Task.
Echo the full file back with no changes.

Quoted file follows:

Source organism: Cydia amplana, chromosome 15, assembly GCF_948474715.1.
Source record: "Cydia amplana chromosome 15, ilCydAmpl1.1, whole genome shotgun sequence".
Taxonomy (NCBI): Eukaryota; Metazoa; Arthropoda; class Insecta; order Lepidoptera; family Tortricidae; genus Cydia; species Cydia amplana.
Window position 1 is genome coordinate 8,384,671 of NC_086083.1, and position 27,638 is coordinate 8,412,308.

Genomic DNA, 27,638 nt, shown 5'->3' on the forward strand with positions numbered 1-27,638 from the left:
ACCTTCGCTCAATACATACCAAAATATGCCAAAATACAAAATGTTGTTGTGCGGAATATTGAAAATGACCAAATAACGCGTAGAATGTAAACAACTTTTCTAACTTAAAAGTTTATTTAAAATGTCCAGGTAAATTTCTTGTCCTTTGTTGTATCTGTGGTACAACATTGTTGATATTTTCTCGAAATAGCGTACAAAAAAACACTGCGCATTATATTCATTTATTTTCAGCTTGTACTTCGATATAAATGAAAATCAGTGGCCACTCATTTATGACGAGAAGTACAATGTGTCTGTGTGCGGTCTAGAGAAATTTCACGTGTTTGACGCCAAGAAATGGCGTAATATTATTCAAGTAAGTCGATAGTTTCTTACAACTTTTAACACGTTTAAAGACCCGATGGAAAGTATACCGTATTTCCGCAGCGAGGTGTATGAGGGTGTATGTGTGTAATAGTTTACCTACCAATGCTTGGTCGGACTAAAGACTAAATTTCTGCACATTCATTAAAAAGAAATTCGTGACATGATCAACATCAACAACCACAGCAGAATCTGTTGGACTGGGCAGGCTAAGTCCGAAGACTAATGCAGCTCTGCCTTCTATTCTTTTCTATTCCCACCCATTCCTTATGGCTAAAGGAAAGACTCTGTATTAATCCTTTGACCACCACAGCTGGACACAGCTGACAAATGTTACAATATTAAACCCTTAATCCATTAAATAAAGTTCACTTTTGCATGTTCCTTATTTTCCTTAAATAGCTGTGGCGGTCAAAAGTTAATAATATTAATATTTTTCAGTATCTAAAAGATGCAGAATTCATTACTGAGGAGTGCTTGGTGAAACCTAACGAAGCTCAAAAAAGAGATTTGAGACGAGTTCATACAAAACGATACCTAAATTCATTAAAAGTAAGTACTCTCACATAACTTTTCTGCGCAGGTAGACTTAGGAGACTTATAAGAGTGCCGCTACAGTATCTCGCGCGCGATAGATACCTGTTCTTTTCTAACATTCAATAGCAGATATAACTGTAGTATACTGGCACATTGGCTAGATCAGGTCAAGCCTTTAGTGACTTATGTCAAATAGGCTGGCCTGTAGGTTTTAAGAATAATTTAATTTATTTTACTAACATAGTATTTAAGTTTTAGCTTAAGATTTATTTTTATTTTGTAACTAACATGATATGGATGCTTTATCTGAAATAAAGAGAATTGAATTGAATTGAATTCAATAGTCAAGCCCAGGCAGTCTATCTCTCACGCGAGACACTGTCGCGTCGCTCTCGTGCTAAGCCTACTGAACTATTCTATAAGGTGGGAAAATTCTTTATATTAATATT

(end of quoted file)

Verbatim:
Source organism: Cydia amplana, chromosome 15, assembly GCF_948474715.1.
Source record: "Cydia amplana chromosome 15, ilCydAmpl1.1, whole genome shotgun sequence".
Taxonomy (NCBI): Eukaryota; Metazoa; Arthropoda; class Insecta; order Lepidoptera; family Tortricidae; genus Cydia; species Cydia amplana.
Window position 1 is genome coordinate 8,384,671 of NC_086083.1, and position 27,638 is coordinate 8,412,308.

Genomic DNA, 27,638 nt, shown 5'->3' on the forward strand with positions numbered 1-27,638 from the left:
ACCTTCGCTCAATACATACCAAAATATGCCAAAATACAAAATGTTGTTGTGCGGAATATTGAAAATGACCAAATAACGCGTAGAATGTAAACAACTTTTCTAACTTAAAAGTTTATTTAAAATGTCCAGGTAAATTTCTTGTCCTTTGTTGTATCTGTGGTACAACATTGTTGATATTTTCTCGAAATAGCGTACAAAAAAACACTGCGCATTATATTCATTTATTTTCAGCTTGTACTTCGATATAAATGAAAATCAGTGGCCACTCATTTATGACGAGAAGTACAATGTGTCTGTGTGCGGTCTAGAGAAATTTCACGTGTTTGACGCCAAGAAATGGCGTAATATTATTCAAGTAAGTCGATAGTTTCTTACAACTTTTAACACGTTTAAAGACCCGATGGAAAGTATACCGTATTTCCGCAGCGAGGTGTATGAGGGTGTATGTGTGTAATAGTTTACCTACCAATGCTTGGTCGGACTAAAGACTAAATTTCTGCACATTCATTAAAAAGAAATTCGTGACATGATCAACATCAACAACCACAGCAGAATCTGTTGGACTGGGCAGGCTAAGTCCGAAGACTAATGCAGCTCTGCCTTCTATTCTTTTCTATTCCCACCCATTCCTTATGGCTAAAGGAAAGACTCTGTATTAATCCTTTGACCACCACAGCTGGACACAGCTGACAAATGTTACAATATTAAACCCTTAATCCATTAAATAAAGTTCACTTTTGCATGTTCCTTATTTTCCTTAAATAGCTGTGGCGGTCAAAAGTTAATAATATTAATATTTTTCAGTATCTAAAAGATGCAGAATTCATTACTGAGGAGTGCTTGGTGAAACCTAACGAAGCTCAAAAAAGAGATTTGAGACGAGTTCATACAAAACGATACCTAAATTCATTAAAAGTAAGTACTCTCACATAACTTTTCTGCGCAGGTAGACTTAGGAGACTTATAAGAGTGCCGCTACAGTATCTCGCGCGCGATAGATACCTGTTCTTTTCTAACATTCAATAGCAGATATAACTGTAGTATACTGGCACATTGGCTAGATCAGGTCAAGCCTTTAGTGACTTATGTCAAATAGGCTGGCCTGTAGGTTTTAAGAATAATTTAATTTATTTTACTAACATAGTATTTAAGTTTTAGCTTAAGATTTATTTTTATTTTGTAACTAACATGATATGGATGCTTTATCTGAAATAAAGAGAATTGAATTGAATTGAATTCAATAGTCAAGCCCAGGCAGTCTATCTCTCACGCGAGACACTGTCGCGTCGCTCTCGTGCTAAGCCTACTGAACTATTCTATAAGGTGGGAAAATTCTTTATATTAATATT